The tea board too has come forward with support and subsidies. In 2012-2013 three processing units were established in Jalpaiguri, to process leaves from STGs. It has been successful, leading to four more processing units planned for this year. These Farmer’s Produce Organizations (FPOs), are part of the agricultural ministry’s attempt to mobilize small growers.
Says Bijoy, “STGs have the capability to produce low-cost, high quality, export-friendly tea, and we are taking the support of the tea board to improve quality.”
Tea drinking is not as popular today with young people. Producers have urged the tea board to generate more interest by more effectively marketing tea. In April 2018, the tea board appointed Deloitte Consulting to study consumption patterns and offer recommendations. Details of the study are not available publicly, but a summary indicates a shift in consumer behavior in the Tier 2 and Tier 3 cities, with a growing preference for packaged tea, and for green tea. Currently 80% of households in urban India and 75% in rural areas now buy packet tea as it is considered safe and easier to store.
Consumption favors the domestic market, with about 80% of the tea consumed locally compared to 1,267 million kilograms for export. India is second largest producer of tea but the fourth largest tea exporter globally with sales of $837.3 million in 2017-2018. Per capita consumption remains low compared to neighboring countries and the Middle East. Tea is consumed in 88% of Indian households and overall penetration is 96% but relatively little is consumed out of home. Only 7% of households purchase tea from specialty tea retailers.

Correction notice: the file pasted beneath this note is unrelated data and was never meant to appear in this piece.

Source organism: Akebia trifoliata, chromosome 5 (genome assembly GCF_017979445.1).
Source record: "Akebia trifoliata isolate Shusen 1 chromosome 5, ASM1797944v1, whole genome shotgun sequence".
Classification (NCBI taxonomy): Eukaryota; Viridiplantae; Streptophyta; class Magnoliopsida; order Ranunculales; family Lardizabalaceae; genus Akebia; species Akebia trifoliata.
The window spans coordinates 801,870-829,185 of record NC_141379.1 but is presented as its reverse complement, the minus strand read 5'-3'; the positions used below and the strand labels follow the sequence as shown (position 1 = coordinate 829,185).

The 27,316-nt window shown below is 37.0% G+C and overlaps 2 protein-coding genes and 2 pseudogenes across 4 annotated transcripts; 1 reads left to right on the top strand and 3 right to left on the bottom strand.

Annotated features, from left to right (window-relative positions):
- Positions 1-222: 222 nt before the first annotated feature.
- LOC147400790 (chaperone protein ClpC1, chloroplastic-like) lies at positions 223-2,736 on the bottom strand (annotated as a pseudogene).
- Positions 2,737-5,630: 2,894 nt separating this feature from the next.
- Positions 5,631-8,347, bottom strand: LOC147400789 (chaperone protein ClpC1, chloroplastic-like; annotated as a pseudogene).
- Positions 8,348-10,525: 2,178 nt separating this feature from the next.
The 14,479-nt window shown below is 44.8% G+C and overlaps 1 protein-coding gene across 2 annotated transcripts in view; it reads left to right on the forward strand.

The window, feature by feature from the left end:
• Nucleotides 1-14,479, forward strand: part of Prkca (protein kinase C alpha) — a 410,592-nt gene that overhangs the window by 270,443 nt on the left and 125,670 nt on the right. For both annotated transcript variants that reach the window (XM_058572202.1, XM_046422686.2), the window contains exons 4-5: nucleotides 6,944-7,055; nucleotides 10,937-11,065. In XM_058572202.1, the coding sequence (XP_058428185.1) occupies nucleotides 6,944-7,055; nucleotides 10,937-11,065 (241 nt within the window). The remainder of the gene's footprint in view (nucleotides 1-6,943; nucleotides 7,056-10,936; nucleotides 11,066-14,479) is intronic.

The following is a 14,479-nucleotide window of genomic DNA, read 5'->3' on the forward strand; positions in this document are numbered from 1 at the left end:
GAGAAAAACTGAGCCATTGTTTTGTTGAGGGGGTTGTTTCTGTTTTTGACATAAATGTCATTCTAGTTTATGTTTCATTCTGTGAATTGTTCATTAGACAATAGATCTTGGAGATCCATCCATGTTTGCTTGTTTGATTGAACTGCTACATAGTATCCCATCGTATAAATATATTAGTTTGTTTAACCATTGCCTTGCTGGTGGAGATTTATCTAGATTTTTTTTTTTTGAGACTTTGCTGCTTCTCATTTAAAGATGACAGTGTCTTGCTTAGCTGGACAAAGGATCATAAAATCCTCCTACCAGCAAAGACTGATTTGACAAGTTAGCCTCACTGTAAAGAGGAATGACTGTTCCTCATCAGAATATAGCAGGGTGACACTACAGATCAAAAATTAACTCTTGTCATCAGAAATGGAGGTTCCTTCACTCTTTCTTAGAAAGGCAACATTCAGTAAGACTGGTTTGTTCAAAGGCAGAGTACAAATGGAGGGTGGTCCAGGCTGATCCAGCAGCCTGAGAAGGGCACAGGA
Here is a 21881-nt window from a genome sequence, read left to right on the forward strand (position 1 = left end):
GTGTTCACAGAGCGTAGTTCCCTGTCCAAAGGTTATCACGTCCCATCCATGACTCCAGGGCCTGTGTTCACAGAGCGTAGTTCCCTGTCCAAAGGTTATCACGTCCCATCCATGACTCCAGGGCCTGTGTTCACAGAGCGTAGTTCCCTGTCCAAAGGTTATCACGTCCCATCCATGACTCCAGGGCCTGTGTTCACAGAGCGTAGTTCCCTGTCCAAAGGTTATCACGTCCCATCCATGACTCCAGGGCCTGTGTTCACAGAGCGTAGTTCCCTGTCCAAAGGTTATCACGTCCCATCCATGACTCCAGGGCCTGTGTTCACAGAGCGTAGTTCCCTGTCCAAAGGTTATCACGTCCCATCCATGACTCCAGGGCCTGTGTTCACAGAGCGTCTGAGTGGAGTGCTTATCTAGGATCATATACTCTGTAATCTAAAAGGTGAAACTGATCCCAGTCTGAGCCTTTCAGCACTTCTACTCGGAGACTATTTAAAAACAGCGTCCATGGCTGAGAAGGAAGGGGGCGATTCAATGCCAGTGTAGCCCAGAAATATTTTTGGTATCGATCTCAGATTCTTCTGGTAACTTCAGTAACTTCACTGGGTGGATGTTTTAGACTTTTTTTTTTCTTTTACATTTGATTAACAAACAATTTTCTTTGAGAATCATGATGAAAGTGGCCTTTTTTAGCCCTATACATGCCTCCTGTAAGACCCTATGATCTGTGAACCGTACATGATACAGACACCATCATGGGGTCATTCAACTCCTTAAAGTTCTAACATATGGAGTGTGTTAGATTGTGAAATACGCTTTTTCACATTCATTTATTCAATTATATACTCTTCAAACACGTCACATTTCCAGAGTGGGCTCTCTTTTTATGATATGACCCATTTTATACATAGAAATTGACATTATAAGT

The ITA has is trying to generate popular interest in tea. In 2015-2016 the association financed a campaign targeted at teenagers in college. The campaign, called Chai ho jaye, introduced a first-of-its-kind tea carnival. Other campaigns targeted school children, encouraging tea as a beverage. Last month, the ITA announced an INR5 million ($72,000) social media campaign targeting 15- to 35-year-olds, to boost tea consumption. The campaign will involve promotions on Facebook, YouTube and Instagram for six months to a year.
The tea board is keen to strengthen the auction system, encourage ecommerce, and collaborate with tea packers to promote the beverage. Citing quality and compliance as the two factors to address, the tea board has launched several initiatives, including an AI-based mobile app targeted at STGs with a focus on monitoring and improving quality.
Results are not expected overnight. A deficit in Kenyan tea production promises some relief. Kenyan tea has managed to maintain production, prices and quality – leading exports to markets such as the UK. This year, however, drought predictions imply low production and exports. Even as India’s second flush prepares to arrive on the market, the tea industry can feel confident that it will be enough to meet demand.